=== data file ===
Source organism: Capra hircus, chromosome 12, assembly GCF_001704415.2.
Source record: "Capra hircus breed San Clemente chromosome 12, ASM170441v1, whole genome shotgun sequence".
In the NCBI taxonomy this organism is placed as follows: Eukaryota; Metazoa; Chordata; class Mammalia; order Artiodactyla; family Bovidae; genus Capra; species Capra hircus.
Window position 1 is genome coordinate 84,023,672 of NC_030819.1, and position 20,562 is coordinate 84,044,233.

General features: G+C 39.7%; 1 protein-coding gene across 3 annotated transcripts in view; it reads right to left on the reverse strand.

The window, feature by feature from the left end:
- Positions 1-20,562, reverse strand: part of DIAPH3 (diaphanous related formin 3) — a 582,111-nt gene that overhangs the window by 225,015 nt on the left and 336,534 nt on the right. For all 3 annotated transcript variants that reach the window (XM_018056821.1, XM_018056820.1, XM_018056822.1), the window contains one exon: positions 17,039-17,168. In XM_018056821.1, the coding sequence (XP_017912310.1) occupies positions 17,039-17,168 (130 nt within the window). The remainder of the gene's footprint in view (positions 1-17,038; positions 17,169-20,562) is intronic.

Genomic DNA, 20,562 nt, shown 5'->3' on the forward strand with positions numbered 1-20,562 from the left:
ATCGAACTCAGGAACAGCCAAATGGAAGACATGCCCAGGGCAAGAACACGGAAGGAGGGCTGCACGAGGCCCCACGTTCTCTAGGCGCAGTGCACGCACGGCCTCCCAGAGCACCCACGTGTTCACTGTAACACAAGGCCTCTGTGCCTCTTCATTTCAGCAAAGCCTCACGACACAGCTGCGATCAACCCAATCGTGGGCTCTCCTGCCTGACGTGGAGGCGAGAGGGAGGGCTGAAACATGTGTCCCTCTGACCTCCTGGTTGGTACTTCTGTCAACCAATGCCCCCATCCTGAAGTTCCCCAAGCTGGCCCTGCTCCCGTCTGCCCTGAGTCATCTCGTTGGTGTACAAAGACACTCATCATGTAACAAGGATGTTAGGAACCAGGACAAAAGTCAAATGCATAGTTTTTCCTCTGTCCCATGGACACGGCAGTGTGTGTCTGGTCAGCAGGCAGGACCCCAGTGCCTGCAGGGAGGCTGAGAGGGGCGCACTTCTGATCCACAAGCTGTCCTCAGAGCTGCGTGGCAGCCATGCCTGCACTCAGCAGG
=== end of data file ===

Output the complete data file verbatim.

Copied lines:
Source organism: Capra hircus, chromosome 12, assembly GCF_001704415.2.
Source record: "Capra hircus breed San Clemente chromosome 12, ASM170441v1, whole genome shotgun sequence".
In the NCBI taxonomy this organism is placed as follows: Eukaryota; Metazoa; Chordata; class Mammalia; order Artiodactyla; family Bovidae; genus Capra; species Capra hircus.
Window position 1 is genome coordinate 84,023,672 of NC_030819.1, and position 20,562 is coordinate 84,044,233.

General features: G+C 39.7%; 1 protein-coding gene across 3 annotated transcripts in view; it reads right to left on the reverse strand.

The window, feature by feature from the left end:
- Positions 1-20,562, reverse strand: part of DIAPH3 (diaphanous related formin 3) — a 582,111-nt gene that overhangs the window by 225,015 nt on the left and 336,534 nt on the right. For all 3 annotated transcript variants that reach the window (XM_018056821.1, XM_018056820.1, XM_018056822.1), the window contains one exon: positions 17,039-17,168. In XM_018056821.1, the coding sequence (XP_017912310.1) occupies positions 17,039-17,168 (130 nt within the window). The remainder of the gene's footprint in view (positions 1-17,038; positions 17,169-20,562) is intronic.

Genomic DNA, 20,562 nt, shown 5'->3' on the forward strand with positions numbered 1-20,562 from the left:
ATCGAACTCAGGAACAGCCAAATGGAAGACATGCCCAGGGCAAGAACACGGAAGGAGGGCTGCACGAGGCCCCACGTTCTCTAGGCGCAGTGCACGCACGGCCTCCCAGAGCACCCACGTGTTCACTGTAACACAAGGCCTCTGTGCCTCTTCATTTCAGCAAAGCCTCACGACACAGCTGCGATCAACCCAATCGTGGGCTCTCCTGCCTGACGTGGAGGCGAGAGGGAGGGCTGAAACATGTGTCCCTCTGACCTCCTGGTTGGTACTTCTGTCAACCAATGCCCCCATCCTGAAGTTCCCCAAGCTGGCCCTGCTCCCGTCTGCCCTGAGTCATCTCGTTGGTGTACAAAGACACTCATCATGTAACAAGGATGTTAGGAACCAGGACAAAAGTCAAATGCATAGTTTTTCCTCTGTCCCATGGACACGGCAGTGTGTGTCTGGTCAGCAGGCAGGACCCCAGTGCCTGCAGGGAGGCTGAGAGGGGCGCACTTCTGATCCACAAGCTGTCCTCAGAGCTGCGTGGCAGCCATGCCTGCACTCAGCAGG